Throughout the relief and reconstruction process, many have pointed out that the Haitian government has largely been bypassed and that Haitians themselves have been left out of the decision making process. In response, donors often point to the IHRC. The United States, for instance, said in January 2011 that “[t]o ensure that the reconstruction is Haitian-led, the U.S. Government coordinates all its recovery assistance through the IHRC.”

For its part the United State seems convinced the panel will be renewed. Although the U.S. government has made no official statement, USAID extended the contract of an undisclosed foreign contractor on September 30. The award description states, “The purpose of this modification is to extend the POP from September 30, 2011 to October 21, 2012 to serve as the disbursing agent of the IHRC; and increment funds in $45,387.00.” Then on October 20, the day before the mandate expired, the same contractor received an additional $20,000. Overall USAID has given more than $500,000 to this contractor to act as a steward of IHRC funds. It is unclear why the US would extend the contract until October 2012 without knowing if the IHRC would even continue to operate.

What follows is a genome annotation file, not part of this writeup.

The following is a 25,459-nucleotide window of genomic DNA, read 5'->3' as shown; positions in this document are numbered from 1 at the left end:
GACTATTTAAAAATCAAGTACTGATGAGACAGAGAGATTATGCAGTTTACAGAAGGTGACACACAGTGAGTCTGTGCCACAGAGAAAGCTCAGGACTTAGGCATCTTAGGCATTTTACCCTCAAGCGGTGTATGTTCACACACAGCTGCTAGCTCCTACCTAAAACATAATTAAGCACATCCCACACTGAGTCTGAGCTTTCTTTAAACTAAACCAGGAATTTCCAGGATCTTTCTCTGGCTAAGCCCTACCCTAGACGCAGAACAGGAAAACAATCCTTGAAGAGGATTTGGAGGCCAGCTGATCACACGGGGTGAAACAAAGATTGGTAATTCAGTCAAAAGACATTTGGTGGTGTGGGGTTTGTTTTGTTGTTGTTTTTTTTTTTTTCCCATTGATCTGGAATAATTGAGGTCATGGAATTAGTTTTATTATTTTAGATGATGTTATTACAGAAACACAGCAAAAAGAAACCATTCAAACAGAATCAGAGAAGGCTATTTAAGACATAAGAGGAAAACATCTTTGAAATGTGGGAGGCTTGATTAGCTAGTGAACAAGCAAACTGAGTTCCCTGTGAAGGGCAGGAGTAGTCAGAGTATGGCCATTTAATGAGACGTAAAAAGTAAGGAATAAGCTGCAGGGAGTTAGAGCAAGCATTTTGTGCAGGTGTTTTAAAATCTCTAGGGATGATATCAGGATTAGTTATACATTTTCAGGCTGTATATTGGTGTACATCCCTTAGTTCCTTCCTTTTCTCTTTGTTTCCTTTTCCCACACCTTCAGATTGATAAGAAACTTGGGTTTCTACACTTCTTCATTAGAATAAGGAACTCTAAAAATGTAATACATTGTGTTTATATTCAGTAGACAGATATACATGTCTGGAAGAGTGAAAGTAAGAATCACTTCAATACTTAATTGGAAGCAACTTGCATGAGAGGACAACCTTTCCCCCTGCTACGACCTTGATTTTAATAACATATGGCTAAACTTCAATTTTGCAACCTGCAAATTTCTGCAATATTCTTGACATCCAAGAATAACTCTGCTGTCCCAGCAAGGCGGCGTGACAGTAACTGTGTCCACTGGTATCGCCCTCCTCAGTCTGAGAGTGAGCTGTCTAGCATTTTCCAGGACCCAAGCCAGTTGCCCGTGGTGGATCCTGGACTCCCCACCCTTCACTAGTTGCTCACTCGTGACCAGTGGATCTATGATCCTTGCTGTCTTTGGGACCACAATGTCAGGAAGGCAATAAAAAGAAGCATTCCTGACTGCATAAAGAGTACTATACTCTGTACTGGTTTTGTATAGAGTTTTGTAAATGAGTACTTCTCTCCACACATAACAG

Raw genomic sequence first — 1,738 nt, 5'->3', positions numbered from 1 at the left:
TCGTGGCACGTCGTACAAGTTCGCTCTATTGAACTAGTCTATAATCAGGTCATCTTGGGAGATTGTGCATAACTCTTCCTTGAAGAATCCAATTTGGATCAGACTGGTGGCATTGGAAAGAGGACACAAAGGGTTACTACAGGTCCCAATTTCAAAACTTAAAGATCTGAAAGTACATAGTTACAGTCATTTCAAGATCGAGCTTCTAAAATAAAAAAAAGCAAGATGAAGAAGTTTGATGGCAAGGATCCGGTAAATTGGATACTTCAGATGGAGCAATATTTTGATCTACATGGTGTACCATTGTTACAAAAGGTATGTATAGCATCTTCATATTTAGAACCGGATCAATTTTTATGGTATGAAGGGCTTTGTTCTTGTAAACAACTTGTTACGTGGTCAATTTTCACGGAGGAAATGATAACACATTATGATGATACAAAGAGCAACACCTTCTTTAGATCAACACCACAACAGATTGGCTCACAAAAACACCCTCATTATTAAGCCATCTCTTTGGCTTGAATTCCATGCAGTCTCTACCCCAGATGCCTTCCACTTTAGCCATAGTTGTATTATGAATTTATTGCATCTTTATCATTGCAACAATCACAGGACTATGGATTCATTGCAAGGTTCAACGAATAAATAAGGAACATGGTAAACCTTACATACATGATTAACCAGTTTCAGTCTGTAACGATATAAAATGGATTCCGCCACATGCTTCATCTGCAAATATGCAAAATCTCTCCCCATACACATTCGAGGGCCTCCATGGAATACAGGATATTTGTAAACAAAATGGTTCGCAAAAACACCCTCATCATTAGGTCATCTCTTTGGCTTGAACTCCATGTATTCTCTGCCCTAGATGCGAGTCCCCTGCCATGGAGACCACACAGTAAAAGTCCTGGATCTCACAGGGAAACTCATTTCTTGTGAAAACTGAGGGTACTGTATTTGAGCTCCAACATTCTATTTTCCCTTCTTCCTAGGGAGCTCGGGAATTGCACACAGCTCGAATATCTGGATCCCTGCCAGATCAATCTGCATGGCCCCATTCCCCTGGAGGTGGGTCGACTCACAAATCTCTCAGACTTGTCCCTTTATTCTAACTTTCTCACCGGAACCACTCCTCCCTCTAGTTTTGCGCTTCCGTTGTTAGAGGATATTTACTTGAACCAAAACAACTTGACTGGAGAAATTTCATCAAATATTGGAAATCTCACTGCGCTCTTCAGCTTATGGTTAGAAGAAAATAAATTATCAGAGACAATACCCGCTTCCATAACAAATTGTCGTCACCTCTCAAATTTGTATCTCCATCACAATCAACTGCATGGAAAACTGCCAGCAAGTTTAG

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Lack of Adequate Housing Plan “Most Glaring Failure of the Past Year” Print
Thursday, 13 October 2011 10:26

Last Thursday, Jacqueline Charles of the Miami Herald reported on Haitian President Michel Martelly’s plan, announced some time ago, to return inhabitants of six IDP camps back to 16 neighborhoods, known as the 16-6 plan. Charles writes:

For weeks, families like Simin’s have quietly moved out of the camp and into permanent homes as part of a housing initiative launched by Haitian President Michel Martelly. With help from the International Organization for Migration, families are getting $500 in rental subsidies. It’s part of a larger program Martelly launched recently to target the town square and five other Port-au-Prince tent cities hoping to find a permanent solution to reconstruction’s most vexing problem: housing.